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Eminem tackles racism and airs anti-Trump sentiments in Revival

In Revival, Eminem makes clear that he is done with his Slim Shady persona.
In Revival, Eminem makes clear that he is done with his Slim Shady persona.PHOTO: GETTY IMAGES

Eminem tries to shed his Slim Shady alter ego, tackles racism and airs anti-Trump sentiments in Revival




Aftermath/Shady/ Interscope

3 stars

In the late 1990s, a relatively unknown Eminem created a new persona dubbed "Slim Shady". Through this alter ego, the rapper born Marshall Mathers produced clever, but often cruel and perverted, lyrics that helped him become one of the best-selling hip-hop acts of all time.

In his latest and ninth album Revival, he makes clear that he is done with the character.

While it is not the first time that he has expressed regret at writing violent lyrics inspired by the fractured relationships with his mother and ex-wife, there is a renewed earnestness in the way he is showing remorse.

"Maybe I shoulda did a better job at separating Shady and entertaining from real life," he raps on In Your Head, a song that features a sample from Irish band The Cranberries' 1994 hit Zombie.

In the two poignant songs that close the album, Castle and Arose, he mulls on the near-overdose that almost took his life 10 years ago and reflects on the negative impact his music career has had on his loved ones.

With 19 songs and stretching out to one hour and 17 minutes, Revival is a lengthy release, but the quality is not always consistent.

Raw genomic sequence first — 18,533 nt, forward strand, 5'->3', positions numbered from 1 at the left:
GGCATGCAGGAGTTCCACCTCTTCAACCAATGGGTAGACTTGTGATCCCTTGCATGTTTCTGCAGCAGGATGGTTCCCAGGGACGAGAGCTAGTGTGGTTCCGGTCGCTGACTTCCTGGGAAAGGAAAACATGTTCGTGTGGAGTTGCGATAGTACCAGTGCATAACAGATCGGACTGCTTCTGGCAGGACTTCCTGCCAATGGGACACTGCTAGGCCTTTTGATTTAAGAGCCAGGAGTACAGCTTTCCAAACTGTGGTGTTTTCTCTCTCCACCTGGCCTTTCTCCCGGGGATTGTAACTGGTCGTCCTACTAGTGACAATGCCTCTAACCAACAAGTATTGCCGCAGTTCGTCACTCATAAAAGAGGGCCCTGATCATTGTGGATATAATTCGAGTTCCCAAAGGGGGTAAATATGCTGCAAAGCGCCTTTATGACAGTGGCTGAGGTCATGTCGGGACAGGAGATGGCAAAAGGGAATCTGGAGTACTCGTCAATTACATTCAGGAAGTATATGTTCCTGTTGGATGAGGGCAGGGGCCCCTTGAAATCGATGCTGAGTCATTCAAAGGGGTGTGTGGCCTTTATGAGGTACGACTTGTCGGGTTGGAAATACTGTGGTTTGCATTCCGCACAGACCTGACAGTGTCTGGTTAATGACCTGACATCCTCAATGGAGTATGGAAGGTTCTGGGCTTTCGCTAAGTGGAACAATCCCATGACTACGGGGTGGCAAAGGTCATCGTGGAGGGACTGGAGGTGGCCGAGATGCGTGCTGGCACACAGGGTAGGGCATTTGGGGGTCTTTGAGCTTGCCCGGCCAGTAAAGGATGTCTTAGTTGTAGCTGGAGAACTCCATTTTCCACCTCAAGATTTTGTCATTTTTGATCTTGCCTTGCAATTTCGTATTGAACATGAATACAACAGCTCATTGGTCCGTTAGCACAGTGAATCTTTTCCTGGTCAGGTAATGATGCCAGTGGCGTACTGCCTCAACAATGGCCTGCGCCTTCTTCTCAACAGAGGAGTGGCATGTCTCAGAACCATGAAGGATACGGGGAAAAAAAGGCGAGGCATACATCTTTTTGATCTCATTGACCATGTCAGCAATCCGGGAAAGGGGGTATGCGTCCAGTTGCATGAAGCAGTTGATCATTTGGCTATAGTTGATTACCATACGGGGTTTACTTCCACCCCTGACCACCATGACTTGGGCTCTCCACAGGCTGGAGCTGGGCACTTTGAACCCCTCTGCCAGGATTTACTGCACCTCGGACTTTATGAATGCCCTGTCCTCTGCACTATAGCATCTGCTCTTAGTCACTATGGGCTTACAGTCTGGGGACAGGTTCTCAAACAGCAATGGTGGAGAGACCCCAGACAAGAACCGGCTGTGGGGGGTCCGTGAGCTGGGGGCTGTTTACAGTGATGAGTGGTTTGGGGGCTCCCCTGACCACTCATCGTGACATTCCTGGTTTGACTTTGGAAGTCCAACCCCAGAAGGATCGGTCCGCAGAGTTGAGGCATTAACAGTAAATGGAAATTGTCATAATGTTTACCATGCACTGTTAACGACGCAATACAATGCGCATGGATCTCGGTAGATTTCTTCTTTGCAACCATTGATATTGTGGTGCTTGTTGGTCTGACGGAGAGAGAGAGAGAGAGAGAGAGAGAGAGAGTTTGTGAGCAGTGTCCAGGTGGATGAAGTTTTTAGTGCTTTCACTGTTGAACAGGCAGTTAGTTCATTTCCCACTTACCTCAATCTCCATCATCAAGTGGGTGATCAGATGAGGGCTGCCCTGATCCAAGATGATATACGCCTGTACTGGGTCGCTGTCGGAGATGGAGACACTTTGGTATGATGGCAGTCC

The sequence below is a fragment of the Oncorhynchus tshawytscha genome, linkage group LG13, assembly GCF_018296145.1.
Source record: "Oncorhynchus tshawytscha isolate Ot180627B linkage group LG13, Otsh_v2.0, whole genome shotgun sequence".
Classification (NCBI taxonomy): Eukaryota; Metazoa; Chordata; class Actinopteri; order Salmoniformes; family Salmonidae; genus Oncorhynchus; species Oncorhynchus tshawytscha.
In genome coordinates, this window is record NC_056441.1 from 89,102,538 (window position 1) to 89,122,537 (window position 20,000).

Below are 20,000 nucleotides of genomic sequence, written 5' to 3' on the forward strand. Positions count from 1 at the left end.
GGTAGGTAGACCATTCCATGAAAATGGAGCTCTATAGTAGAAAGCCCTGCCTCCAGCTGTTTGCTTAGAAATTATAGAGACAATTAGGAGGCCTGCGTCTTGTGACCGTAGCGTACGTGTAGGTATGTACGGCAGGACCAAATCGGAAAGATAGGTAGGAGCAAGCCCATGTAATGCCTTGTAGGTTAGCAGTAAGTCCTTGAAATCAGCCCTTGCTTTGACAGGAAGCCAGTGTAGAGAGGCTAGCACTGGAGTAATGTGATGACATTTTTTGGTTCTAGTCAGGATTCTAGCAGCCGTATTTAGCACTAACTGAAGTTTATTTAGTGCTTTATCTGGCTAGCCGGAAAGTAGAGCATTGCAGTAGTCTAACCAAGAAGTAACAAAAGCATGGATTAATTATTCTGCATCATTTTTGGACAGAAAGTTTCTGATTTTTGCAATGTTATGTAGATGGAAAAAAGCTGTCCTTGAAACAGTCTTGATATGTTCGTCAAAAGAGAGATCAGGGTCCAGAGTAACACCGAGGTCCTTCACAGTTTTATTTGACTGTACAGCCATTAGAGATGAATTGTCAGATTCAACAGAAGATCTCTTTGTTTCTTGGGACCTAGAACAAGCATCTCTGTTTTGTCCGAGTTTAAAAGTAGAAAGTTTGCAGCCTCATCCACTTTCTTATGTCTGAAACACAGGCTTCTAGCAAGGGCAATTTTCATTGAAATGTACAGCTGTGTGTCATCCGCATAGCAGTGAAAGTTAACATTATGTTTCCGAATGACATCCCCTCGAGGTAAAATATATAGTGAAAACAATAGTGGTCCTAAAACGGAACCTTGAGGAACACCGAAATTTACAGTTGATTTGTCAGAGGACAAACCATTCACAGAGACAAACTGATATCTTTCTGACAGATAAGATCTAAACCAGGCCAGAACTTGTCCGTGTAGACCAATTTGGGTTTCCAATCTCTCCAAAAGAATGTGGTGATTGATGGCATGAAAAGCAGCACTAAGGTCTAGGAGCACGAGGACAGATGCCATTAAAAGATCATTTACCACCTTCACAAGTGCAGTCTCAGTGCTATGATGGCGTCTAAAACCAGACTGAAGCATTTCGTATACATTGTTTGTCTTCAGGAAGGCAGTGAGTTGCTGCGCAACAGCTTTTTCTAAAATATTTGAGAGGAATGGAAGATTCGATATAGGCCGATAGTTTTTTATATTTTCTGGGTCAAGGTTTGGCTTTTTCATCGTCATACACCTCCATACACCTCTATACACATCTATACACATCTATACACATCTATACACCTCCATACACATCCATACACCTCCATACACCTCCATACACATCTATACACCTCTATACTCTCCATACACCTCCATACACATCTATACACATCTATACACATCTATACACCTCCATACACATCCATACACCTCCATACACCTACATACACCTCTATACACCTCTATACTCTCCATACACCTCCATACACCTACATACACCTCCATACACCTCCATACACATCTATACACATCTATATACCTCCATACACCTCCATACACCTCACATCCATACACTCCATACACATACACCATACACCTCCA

A lot has changed in the hip-hop world since he made his debut, but instead of making a foray into the cutting-edge, Eminem relies on familiar tropes that have marked his past discography.

There are pop hooks galore - as befitting a rapper of his stature, he assembles a vaunted list that includes marquee names such as Beyonce (Walk On Water), Ed Sheeran (River), Alicia Keys (Like Home), Pink (Need Me) as well as regular collaborators such as singer-songwriter-producer Skylar Grey (Tragic Endings).

He is still a master at spitfire-like delivery and nowhere is this more evident than in Offended, where he beats his previous record by rapping an average of 6.71 words a second, quite an astonishing feat.

In Chloraseptic, he takes aim at what he perceives as the unintelligibility and lack of lyrical prowess of the modern crop of "mumble" rappers, but he also has plenty to say about United States President Donald Trump.

In fact, Revival is his most politically charged work yet as he raps about white privilege and systematic discrimination in Untouchable and challenges Trump and his supporters' brand of patriotism in Like Home, which features Keys' soaring voice in the stirring chorus.

Yet, Revival is at times frustrating because he tends to contradict himself. The contemplative tunes come undone when he slips back into corny puns and misogynistic lyrics in songs such as the cartoonish Framed and its murder fantasy as well as the lusty Remind Me - even though he claims to have buried the Slim Shady caricature.

The bawdy attempts at humour do not sit well with his stature as one of the elder statesmen of hip-hop.

A version of this article appeared in the print edition of The Straits Times on December 20, 2017, with the headline 'Out of the shade'. Print Edition | Subscribe